Has anyone ever read this book, or gotten anything out of it? I'm just curious - I've heard of this author but haven't ever read anything by her.
Very illuminating. I highly recommend these books. They fall in line with everything our counselors are saying as well. It really helps someone who's codependent on their parents learn to detach.
It was easy to see specific parents leap off the page, and dive into various reasons why (we) behave as we do with them.
To come to terms and deal with them whether they are living or deceased, you have current contact or you don't, and to realize that they are who they are and they will not change even if you confront them. Getting them to or expecting them to change is not the end goal in confrontation.
Susan Forward has lots of good books. We read Emotional Blackmail too. Described my MIL very well. So, therefore Toxic Inlaws is on my reading list too.
Also read Obsessive Love to have a greater understanding of the 'bunny boiler' type of AP.
Status: D 2011
Remarried to a kind and wonderful man - 2017
Above all, be the heroine, not the victim. - Nora Ephron
It is our choices...that show what we truly are, far more than our abilities.
- J. K.
Can anyone recommend books specifically dealing with NPD, especially NPD parents/mothers?
I've not read it but I've seen it on Amazon's suggestions list..... Will I Ever Be Good Enough?: Healing the Daughters of Narcissistic Mothers by Dr. Karyl McBride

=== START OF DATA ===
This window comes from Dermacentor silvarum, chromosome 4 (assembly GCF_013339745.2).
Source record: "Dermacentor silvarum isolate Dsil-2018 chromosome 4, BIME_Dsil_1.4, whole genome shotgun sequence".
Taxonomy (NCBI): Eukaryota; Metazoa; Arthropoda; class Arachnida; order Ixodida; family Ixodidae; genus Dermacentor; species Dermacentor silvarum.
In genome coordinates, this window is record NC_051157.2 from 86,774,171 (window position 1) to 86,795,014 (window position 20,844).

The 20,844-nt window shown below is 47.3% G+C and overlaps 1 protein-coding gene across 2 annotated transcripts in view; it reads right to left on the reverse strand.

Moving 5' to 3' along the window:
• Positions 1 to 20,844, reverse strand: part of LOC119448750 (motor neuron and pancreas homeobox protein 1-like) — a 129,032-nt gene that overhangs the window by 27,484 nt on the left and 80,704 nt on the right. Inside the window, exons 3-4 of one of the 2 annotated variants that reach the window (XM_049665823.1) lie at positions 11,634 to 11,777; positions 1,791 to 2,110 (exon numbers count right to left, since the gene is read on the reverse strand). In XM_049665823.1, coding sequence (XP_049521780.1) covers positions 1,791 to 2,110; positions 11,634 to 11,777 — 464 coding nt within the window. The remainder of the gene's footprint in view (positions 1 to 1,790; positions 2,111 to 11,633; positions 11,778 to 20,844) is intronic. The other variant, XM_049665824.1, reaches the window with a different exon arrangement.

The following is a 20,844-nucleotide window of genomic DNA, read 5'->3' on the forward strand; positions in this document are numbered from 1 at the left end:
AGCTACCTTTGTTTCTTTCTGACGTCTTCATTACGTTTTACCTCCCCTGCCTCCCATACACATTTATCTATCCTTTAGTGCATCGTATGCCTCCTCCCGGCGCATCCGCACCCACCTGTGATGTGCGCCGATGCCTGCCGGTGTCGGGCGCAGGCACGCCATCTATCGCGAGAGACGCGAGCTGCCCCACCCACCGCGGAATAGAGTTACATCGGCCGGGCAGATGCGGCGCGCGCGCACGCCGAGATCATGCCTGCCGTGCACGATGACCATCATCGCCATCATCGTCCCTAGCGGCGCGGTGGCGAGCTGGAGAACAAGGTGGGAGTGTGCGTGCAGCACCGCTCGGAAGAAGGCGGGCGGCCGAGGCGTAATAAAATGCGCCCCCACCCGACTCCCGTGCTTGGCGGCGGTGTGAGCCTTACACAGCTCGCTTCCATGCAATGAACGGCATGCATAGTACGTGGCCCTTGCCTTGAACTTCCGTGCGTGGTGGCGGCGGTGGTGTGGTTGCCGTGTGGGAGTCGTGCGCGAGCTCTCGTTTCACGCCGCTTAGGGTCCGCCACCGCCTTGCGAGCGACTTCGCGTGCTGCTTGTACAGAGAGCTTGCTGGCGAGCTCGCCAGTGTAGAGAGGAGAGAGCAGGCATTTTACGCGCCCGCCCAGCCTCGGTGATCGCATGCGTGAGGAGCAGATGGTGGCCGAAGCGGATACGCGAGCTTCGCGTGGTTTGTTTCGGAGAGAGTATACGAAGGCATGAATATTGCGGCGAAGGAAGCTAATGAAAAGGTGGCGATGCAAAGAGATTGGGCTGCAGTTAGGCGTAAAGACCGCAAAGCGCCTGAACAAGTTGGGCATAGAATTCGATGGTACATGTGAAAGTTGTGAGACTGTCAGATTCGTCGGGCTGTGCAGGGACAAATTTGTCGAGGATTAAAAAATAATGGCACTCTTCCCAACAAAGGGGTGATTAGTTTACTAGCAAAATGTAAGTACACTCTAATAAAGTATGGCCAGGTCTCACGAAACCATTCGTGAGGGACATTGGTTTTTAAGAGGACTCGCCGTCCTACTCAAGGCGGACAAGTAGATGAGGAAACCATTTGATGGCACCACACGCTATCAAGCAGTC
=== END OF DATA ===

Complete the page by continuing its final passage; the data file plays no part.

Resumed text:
I didn't get all the way through Children of the Self-Absorbed by Nina Brown. It didn't keep my interest, perhaps because it was an audiobook.
I have Why Is It Always About You? : The Seven Deadly Sins of Narcissism by Sandy Hotchkiss but haven't read it yet.
I've heard good things about Disarming the Narcissist by Wendy T. Behary
Hope that helps
The following newspaper article will tell you more about the content:
I had to spend the day with my mother fixing a problem that, of course, needed "immediate" attention, and I could see more and more how NPD traits fit her. I was absolutely chilled by how accurate the descriptions are.
Not a good thing to live with, but better that I've started looking into it now so that I'll know (or at least figure out) better coping skills.
Fireball72, it's hard dealing with a NPD. Saw my MIL recently. WOW. It is helpful when you can identify it and have a better sense of what is happening before your eyes. It's helped me not get sucked into her behavior or comments.
I grew up seriously thinking that there was something wrong with ME - that I could never do anything right or please my mother in any way. One of the most shocking things I ever read was a "list" of phrases that NPD parents tend to use, and one of those phrases listed was the EXACT SAME WORDS that my mother used with me as a child -
"Look at Sarah Bernhardt, hamming it up again!"
Now, that's a pretty specific phrase, and one that I thought was just individual to my mother - but, no. It was on the list (in a different way, but still on the list) - and I blanched. My mouth literally dropped to the FLOOR. Instant tears. Really!
To this day, the word "melodramatic" makes me trigger VERY, very hard. How can you call a four year old melodramatic?
Anyway, sorry for the threadjack. I figure that when the time comes where I need to be more hands-on involved in my mother's care... this sounds really bad, but I figure that she's dependent on me and if I've had enough of her antics, I'll just walk away and she won't get what she wants (which will force her to toe the line, so to speak). That's how I'm planning to handle it - for now. Unless I can come up with a better strategy in my readings.
I'm sorry we're all in this position.